AAPP

Shoulders of the Ancestors

January 2014

The reason I appear to be standing so tall is because my feet are firmly planted on the shoulders of my ancestors

Martin Luther King and Civil Rights

January marks the birthday of the civil rights activist Martin Luther King Jr. while February is African American History Month. This is the time many educators are asked to think about how they will incorporate lessons on African American History into their plans.

 

While the best strategy is to infuse multicultural lessons  and information throughout the school year, January and February are good times to prepare for that year long infusion. Below are a few lesson links on Martin Luther King, Jr. and the Civil Rights Movement.

King arrested in Birmingham Alabama

Websites Featuring Martin Luther King & Civil Rights Movement

As Martin Luther King Jr. Day is recognized in your classes an excellent question to pose to students is: "Did the man make the movement or did the movement make the man?".  Did MLK create the Civil Right Movement or did the Civil Rights Movement create MLK? Addressing that question and any serious examination of the Civil Rights Movement should include a visit to the BIRMINGHAM CIVIL RIGHTS INSTITUTE.

 

The KING CENTER in Atlanta, Georgia maintains exhibitions and collections of artifacts and memorabilia on display to the public, and has numerous resources on MLK and the Civil Rights Movement.

 

Consider visiting the Western Michigan University center TEACH MARTIN LUTHER KING JR. The center is dedicated to helping teachers continue the legacy of Dr. Martin Luther King, Jr. by addressing civil rights, inequality, racism, poverty and world peace in their curricula.

The RETHINKING SCHOOLS site focuses on MLK's Letter from a Birmingham Jail as it critiques some problems with Common Core's emphasis on the Close Reading strategy.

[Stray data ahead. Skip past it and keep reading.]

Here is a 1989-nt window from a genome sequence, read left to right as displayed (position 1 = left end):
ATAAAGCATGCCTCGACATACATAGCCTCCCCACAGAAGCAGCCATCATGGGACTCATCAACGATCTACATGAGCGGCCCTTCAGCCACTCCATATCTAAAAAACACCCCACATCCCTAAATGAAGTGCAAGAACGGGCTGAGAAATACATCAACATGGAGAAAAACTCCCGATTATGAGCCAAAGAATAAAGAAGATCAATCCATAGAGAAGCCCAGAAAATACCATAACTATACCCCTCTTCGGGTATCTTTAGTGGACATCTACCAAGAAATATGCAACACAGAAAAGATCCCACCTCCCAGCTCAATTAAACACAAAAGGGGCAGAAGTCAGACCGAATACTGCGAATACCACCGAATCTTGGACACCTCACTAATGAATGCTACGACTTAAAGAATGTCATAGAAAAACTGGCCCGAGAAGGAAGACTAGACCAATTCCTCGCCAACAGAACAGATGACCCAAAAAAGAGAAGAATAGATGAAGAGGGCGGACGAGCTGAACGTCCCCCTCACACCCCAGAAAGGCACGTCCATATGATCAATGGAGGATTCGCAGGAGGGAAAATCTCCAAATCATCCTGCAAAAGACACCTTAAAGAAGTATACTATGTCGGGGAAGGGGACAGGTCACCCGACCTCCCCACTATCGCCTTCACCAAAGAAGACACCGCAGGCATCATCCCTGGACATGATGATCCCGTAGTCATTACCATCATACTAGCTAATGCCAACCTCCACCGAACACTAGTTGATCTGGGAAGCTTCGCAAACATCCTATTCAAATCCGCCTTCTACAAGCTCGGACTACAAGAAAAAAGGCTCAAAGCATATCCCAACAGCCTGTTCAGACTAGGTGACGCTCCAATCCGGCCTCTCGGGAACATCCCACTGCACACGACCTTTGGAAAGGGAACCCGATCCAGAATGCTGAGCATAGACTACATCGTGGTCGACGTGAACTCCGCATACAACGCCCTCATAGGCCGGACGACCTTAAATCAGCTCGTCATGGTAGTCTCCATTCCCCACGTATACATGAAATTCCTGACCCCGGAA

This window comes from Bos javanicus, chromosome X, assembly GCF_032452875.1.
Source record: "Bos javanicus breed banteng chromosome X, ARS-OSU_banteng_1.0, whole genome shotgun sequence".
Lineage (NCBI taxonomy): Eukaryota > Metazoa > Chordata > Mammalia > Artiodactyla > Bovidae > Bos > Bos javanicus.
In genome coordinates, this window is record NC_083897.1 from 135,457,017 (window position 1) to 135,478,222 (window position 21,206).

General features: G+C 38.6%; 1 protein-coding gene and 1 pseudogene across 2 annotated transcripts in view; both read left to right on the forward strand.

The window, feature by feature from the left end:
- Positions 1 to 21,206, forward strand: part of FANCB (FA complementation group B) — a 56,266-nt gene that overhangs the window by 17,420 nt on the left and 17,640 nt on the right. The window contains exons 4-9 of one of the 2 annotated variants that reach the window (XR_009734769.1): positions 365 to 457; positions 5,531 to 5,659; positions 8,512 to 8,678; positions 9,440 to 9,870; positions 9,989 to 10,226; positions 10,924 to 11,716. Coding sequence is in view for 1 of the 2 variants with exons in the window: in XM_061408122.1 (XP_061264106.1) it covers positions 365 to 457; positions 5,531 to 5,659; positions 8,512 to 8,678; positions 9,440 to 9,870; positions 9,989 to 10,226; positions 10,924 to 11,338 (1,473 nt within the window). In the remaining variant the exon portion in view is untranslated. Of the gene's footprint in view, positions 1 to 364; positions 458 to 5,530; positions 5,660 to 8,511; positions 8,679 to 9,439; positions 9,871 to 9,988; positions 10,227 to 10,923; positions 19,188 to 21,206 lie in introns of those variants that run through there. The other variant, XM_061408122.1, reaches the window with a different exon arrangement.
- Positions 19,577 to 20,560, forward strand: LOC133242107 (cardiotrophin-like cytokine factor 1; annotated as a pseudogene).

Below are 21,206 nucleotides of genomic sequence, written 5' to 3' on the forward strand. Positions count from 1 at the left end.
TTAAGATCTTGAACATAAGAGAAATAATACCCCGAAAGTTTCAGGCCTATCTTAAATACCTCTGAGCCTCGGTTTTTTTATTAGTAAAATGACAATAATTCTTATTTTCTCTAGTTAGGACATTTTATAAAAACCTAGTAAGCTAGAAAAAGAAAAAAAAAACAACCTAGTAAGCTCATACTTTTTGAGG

In recognition of the recent passing of anti-apartheid activist Nelson Mandela, the ZINN EDUCATION PROJECT is featuring an article Our House Divided: What U.S. Schools Don’t Teach About U.S.-Style Apartheid.

 

Listed below are additional useful  MLK and Civil Rights Movement resources and/or lesson plans:

 

SCHOLASTIC.COM

 

NEA: NATIONAL EDUCATION ASSOCIATION

 

NATIONAL PARKS SERVICE

 

TEACHING AMERICAN HISTORY

 

EYES ON THE PRIZE

A Time For Justice

Teachers can order this kit for free.

 

The Kit includes:

38-minute film with closed-captioning on DVD

Teacher’s Guide with five lesson plans on CD

Classroom Poster, “Civil Rights Movement Timeline,”

In A TIME FOR JUSTICE, four-time Academy Award-winning filmmaker Charles Guggenheim captured the spirit of the civil rights movement through historical footage and the voices of those who participated in the struggle.

 

Narrated by Julian Bond and featuring John Lewis, the 38-minute film allows today’s generation of students to witness firsthand the movement’s most dramatic moments—the bus boycott in Montgomery, the school crisis in Little Rock, the violence in Birmingham and the triumphant 1965 march for voting rights.

AFRICAN AMERICANS IN THE CIVIL WAR: Educational Posters

Through primary source images and with text students will learn about President Lincoln's initial reluctance to recruit African Americans, the contributions of runaway slaves, and how African Americans contributed to the Union's victory over the Confederacy.

LEARN MORE

SHOULDERS OF THE ANCESTORS is a division of AFRICAN AMERICAN POSTERS & PRESENTATIONS (AAPP) . AAPP provides classroom tested educational posters and learning charts that utilize the new scholarship in African and African American history and culture. The graphics on our learning charts are selected to engage students. Visit us today at www.aahistoryposters.com.

AA HISTORY K12